Difficult Choices Following Bipolar Destabilization

Medical withdrawal from enrollment can be a painful but necessary choice sometimes encountered by university students with bipolar disorder. This blog post discuses the importance of carefully managing ones recovery during the time away from school in order to maximize chances of success upon return to the university environment.

What Can You Learn About People from Facebook?

As anyone who uses Facebook knows, different people post updates about different things: Your high school friend sharing photos of her kids, your colleague opining on politics, your friend posting funny animal videos. But what drives people to post what they do? A new study examines how our personality relates to the type of content we present on Facebook.

"Bullying Fiction" Top Picks

Adolescence. At times synonymous with daily dramas…. until she takes her own life or he brings a gun to school—and uses it. This blog contains a list of books, fictional and/or autobiographical, that speak to these tragic scenarios, as well as to dysfunctional behaviors (including cutting and eating disorders) that are often linked to bullying.

4 Steps to Leave a Narcissist

By Judith Orloff M.D. on June 30, 2015 in Emotional Freedom
On the surface narcissists can seem charming, intelligent, caring—knowing how to entice and lure their way back into your life. But once they reel you back then they revert to their egotistical selves.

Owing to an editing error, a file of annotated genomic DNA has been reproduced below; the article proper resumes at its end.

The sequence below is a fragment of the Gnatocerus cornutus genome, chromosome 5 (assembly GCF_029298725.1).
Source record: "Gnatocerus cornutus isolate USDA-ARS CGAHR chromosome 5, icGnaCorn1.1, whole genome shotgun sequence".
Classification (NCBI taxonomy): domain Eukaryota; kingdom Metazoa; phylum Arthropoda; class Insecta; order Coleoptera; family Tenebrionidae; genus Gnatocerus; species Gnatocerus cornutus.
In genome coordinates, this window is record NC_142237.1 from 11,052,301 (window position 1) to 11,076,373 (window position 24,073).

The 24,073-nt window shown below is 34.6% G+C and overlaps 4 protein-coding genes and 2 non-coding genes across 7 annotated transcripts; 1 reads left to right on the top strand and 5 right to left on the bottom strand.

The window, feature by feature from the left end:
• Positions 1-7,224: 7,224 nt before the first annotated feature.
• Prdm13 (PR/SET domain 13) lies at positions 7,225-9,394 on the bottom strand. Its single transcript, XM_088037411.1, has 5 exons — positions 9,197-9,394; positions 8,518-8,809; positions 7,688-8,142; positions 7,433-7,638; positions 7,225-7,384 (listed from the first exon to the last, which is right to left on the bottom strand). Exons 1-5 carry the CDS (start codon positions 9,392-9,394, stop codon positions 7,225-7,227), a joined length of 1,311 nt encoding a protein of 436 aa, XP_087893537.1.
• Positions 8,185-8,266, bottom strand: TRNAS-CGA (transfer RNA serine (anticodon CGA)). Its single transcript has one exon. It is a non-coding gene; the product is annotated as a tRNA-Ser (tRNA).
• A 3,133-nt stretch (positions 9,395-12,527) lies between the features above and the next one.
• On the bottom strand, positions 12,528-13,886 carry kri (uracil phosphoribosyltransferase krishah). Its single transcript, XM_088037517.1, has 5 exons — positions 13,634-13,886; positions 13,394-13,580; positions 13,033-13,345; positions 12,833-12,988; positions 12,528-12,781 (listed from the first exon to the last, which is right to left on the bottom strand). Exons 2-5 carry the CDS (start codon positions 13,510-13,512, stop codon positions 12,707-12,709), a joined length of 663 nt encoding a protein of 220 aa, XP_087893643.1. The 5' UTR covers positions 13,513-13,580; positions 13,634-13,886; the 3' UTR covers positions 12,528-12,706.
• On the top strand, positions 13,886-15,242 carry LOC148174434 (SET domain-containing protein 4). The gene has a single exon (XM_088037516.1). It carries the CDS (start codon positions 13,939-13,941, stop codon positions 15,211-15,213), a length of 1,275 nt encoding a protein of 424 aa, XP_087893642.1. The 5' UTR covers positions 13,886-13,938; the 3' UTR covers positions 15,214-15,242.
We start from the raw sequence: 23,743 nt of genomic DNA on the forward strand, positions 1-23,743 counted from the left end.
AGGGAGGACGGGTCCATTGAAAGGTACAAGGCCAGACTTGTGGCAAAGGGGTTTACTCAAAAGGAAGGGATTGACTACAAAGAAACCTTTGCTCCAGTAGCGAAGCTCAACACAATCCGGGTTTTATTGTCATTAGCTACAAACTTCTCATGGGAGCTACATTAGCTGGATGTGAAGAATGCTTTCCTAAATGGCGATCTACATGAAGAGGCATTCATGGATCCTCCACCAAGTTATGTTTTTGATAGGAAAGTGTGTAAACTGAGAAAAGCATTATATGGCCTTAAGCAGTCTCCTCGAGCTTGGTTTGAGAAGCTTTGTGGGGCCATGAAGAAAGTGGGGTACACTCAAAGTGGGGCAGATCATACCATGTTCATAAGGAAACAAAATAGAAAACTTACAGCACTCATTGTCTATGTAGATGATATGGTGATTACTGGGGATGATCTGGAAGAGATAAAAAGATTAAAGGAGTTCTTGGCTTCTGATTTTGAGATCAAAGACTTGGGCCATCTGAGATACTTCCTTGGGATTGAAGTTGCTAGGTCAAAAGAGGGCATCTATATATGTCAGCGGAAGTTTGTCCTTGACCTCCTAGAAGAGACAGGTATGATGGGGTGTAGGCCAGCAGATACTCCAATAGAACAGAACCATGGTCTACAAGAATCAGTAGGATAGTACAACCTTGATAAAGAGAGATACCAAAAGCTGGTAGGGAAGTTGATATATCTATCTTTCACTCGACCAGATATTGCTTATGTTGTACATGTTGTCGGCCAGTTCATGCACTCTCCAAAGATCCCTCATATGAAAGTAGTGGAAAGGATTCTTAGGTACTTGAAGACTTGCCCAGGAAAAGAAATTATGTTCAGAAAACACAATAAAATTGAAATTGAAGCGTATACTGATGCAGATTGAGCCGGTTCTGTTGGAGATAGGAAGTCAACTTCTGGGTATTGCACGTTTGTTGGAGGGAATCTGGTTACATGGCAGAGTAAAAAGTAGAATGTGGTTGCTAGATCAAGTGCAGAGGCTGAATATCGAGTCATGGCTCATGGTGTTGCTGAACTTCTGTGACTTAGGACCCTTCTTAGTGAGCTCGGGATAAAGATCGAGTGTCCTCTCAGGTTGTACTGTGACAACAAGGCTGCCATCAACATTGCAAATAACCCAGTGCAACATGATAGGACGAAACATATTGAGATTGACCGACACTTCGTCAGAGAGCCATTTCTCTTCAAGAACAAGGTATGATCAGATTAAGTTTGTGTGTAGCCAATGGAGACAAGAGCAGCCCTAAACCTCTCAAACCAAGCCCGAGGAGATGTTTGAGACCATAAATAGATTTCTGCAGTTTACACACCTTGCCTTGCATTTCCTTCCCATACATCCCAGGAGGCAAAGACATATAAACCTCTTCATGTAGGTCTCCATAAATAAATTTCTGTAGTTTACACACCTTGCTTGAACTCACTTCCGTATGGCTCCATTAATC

Is This a Portrait of a Narcissist?

By Donna Barstow on June 30, 2015 in Ink Blots Cartoons
Maybe you shouldn't say no - to anything - until you know yourself a little better.

Is High Self-Esteem Bad for You?

By Adrian Furnham Ph.D. on June 28, 2015 in A Sideways View
Research suggests that the belief that bolstering self-esteem leads to many positive psychological and behavioural consequences may be misguided. Indeed it could have seriously unintended consequences and make matters worse

The Avatar Theory of Consciousness

By William R. Klemm Ph.D. on June 27, 2015 in Memory Medic
Evolution made us smart enough to be effective killers and hopefully wise enough to be more humane.

Three Vital Differences Between Pride and Dignity

While maintaining a delicate sense of pride for our achievements in not necessarily a bad thing, it can easily solidify into an arrogant pride that distances us from others. We might do well to get clearer about what we're really wanting. Differentiating pride from dignity can help orient us toward what really nourishes and sustains us.

Reflections on Pixar's "Inside-Out" and the Neglect of Shame

Distinguishing whether you are depressed because you have experienced a prolonged state of sadness, or because you have experienced a prolonged state of shame, is critically important.